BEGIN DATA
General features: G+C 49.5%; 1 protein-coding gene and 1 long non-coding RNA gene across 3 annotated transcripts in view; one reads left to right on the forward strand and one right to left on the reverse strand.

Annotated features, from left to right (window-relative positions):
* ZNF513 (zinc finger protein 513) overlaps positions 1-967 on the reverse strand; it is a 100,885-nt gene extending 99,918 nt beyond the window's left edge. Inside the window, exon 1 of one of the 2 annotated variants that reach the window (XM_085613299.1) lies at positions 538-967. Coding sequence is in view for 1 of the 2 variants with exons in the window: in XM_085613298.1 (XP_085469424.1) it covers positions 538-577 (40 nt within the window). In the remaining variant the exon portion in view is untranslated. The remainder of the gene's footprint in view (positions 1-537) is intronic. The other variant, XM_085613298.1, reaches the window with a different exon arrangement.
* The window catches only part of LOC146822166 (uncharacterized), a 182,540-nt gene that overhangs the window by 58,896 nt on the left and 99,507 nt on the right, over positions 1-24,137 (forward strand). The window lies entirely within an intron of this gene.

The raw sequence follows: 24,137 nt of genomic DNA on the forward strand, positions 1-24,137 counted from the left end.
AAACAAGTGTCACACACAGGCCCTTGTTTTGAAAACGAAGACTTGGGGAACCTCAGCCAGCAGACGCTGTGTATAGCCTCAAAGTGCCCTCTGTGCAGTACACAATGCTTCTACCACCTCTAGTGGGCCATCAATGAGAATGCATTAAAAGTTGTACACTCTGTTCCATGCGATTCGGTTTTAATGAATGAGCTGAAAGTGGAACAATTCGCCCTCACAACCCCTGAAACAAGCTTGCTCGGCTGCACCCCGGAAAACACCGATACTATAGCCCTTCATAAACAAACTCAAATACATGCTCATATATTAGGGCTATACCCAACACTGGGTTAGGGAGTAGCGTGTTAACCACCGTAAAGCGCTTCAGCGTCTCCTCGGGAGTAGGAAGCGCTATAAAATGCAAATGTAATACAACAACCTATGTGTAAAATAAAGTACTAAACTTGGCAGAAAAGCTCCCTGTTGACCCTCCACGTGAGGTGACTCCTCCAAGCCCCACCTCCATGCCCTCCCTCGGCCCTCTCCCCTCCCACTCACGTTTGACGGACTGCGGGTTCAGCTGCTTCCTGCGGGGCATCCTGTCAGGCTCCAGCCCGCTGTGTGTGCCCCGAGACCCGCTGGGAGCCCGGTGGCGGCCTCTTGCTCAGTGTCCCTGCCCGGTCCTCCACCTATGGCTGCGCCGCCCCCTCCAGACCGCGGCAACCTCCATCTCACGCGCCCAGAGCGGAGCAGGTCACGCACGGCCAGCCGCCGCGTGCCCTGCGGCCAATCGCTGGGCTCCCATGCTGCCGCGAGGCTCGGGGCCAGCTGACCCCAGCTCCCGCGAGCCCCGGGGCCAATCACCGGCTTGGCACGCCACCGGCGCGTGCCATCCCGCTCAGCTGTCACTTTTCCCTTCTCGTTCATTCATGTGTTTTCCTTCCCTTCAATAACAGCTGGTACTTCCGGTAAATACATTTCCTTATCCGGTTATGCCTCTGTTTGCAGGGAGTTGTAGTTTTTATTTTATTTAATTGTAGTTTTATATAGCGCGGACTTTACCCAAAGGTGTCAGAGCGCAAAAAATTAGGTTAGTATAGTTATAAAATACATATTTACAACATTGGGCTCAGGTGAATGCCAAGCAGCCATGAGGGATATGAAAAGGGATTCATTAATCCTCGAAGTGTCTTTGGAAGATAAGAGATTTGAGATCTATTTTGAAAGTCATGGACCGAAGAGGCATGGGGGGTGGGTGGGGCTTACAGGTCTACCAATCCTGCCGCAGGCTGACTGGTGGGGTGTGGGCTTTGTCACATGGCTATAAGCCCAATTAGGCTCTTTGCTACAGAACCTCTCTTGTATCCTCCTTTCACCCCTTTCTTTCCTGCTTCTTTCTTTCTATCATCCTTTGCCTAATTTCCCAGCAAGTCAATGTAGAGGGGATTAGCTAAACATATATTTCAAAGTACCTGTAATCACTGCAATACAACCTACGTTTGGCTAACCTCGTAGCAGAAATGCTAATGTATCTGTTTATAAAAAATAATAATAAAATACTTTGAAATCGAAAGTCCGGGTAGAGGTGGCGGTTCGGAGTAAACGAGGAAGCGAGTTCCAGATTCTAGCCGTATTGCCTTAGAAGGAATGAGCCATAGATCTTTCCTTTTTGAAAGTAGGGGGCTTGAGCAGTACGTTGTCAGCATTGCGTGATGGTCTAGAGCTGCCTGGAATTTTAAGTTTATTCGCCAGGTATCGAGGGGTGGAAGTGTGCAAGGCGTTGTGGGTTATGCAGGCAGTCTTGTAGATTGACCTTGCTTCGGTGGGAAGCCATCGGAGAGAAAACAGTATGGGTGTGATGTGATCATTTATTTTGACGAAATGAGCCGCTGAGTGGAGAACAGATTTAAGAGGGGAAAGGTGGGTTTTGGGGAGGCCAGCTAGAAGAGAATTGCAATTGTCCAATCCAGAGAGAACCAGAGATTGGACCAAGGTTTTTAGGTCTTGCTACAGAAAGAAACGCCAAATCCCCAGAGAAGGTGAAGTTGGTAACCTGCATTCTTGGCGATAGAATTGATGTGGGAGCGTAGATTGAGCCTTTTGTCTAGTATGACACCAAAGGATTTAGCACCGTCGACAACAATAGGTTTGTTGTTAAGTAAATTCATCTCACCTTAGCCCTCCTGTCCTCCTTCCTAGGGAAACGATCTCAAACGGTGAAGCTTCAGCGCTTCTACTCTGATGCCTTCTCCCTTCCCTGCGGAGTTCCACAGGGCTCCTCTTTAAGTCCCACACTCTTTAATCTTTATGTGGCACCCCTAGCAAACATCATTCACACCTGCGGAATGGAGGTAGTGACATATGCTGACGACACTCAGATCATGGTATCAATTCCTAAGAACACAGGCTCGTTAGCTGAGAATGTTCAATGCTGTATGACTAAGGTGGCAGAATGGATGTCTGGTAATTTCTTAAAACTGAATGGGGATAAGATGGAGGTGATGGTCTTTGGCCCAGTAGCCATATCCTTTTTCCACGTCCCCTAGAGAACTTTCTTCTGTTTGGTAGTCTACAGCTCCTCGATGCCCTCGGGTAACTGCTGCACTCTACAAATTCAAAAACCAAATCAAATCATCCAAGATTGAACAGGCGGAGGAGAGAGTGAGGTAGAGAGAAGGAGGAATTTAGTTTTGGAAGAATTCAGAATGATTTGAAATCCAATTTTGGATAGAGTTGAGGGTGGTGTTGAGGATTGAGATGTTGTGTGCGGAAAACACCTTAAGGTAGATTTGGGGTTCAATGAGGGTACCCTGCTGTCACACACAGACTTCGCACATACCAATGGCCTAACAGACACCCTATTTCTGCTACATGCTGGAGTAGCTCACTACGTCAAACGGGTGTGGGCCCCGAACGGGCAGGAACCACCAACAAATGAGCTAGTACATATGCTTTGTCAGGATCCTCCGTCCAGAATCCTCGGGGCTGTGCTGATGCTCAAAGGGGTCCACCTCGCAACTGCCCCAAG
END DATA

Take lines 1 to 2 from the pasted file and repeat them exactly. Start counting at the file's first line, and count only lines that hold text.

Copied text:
General features: G+C 49.5%; 1 protein-coding gene and 1 long non-coding RNA gene across 3 annotated transcripts in view; one reads left to right on the forward strand and one right to left on the reverse strand.

Annotated features, from left to right (window-relative positions):